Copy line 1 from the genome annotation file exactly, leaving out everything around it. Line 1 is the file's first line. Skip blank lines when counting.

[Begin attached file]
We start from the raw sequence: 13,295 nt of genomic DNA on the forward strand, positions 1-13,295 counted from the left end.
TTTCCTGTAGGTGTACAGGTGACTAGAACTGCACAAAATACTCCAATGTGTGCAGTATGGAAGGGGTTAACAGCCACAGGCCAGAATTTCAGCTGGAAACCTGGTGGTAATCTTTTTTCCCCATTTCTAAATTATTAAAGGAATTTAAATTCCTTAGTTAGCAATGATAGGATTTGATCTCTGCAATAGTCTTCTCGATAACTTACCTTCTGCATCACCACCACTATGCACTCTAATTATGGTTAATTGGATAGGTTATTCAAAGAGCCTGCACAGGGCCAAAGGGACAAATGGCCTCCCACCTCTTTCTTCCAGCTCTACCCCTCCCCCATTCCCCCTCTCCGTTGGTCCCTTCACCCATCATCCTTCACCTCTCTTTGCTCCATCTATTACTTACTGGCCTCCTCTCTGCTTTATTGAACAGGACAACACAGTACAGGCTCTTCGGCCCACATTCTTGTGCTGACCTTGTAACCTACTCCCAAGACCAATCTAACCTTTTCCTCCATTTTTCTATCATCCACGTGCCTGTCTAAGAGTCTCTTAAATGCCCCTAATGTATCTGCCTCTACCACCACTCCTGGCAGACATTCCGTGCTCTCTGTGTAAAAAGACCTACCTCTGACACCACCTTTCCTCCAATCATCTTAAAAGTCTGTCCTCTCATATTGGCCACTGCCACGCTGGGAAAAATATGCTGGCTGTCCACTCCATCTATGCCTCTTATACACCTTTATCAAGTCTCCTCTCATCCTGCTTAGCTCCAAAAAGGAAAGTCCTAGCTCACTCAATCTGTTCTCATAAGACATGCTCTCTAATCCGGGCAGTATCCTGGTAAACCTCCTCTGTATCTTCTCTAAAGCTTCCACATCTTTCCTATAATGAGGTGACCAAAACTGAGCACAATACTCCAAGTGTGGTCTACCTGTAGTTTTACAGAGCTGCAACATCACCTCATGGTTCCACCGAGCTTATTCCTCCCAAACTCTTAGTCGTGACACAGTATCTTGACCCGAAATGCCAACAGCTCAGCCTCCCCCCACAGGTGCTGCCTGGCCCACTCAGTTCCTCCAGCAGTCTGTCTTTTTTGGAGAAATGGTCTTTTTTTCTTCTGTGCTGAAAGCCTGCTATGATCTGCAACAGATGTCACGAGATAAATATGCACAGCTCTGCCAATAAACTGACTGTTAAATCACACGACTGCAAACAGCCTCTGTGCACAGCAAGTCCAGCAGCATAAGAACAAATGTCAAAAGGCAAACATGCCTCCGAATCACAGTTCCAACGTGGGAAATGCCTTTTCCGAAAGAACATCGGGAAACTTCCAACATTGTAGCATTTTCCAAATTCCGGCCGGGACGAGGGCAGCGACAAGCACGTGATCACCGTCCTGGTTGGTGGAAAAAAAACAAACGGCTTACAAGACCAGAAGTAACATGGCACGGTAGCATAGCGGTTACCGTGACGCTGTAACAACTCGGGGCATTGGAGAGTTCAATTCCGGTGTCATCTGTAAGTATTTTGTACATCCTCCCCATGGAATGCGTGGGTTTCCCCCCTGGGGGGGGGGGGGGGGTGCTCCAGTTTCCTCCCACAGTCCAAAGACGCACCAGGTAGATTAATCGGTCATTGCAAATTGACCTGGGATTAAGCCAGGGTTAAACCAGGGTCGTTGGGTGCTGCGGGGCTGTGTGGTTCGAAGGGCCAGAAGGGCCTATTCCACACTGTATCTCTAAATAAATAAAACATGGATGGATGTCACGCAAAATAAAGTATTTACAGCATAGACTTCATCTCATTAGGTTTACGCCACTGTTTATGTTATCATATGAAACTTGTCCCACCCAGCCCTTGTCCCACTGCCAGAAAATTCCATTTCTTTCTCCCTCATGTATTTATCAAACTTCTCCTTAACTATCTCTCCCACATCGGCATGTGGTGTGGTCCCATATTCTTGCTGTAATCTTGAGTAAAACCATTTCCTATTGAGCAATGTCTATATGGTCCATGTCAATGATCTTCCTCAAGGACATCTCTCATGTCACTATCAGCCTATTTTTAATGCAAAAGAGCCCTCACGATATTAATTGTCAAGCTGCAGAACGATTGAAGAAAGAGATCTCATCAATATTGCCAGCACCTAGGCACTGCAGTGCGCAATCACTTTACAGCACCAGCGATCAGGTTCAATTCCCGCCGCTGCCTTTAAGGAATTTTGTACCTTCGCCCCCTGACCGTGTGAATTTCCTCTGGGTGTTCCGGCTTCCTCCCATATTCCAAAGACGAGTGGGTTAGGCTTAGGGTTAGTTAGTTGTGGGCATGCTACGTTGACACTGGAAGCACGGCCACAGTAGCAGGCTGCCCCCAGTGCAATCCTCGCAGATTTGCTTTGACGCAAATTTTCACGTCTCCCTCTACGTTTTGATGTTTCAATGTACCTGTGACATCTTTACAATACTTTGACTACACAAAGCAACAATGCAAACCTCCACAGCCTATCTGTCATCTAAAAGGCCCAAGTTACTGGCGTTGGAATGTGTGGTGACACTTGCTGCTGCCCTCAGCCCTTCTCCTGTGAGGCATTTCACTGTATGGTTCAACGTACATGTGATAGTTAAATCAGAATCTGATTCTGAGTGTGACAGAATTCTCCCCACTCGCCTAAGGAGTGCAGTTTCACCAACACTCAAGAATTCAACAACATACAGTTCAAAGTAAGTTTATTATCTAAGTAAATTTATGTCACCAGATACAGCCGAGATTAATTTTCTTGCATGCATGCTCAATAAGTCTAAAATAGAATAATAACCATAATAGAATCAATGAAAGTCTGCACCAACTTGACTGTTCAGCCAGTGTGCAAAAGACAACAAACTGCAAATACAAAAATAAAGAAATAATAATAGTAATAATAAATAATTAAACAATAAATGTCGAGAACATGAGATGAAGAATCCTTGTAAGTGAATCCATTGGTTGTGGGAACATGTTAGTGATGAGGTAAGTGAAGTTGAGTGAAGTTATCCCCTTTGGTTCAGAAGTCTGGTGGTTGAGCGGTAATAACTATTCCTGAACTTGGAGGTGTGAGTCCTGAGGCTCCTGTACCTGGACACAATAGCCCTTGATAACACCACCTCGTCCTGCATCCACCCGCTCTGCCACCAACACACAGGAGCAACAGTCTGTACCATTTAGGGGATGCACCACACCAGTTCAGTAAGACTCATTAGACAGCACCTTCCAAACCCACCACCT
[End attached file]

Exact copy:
We start from the raw sequence: 13,295 nt of genomic DNA on the forward strand, positions 1-13,295 counted from the left end.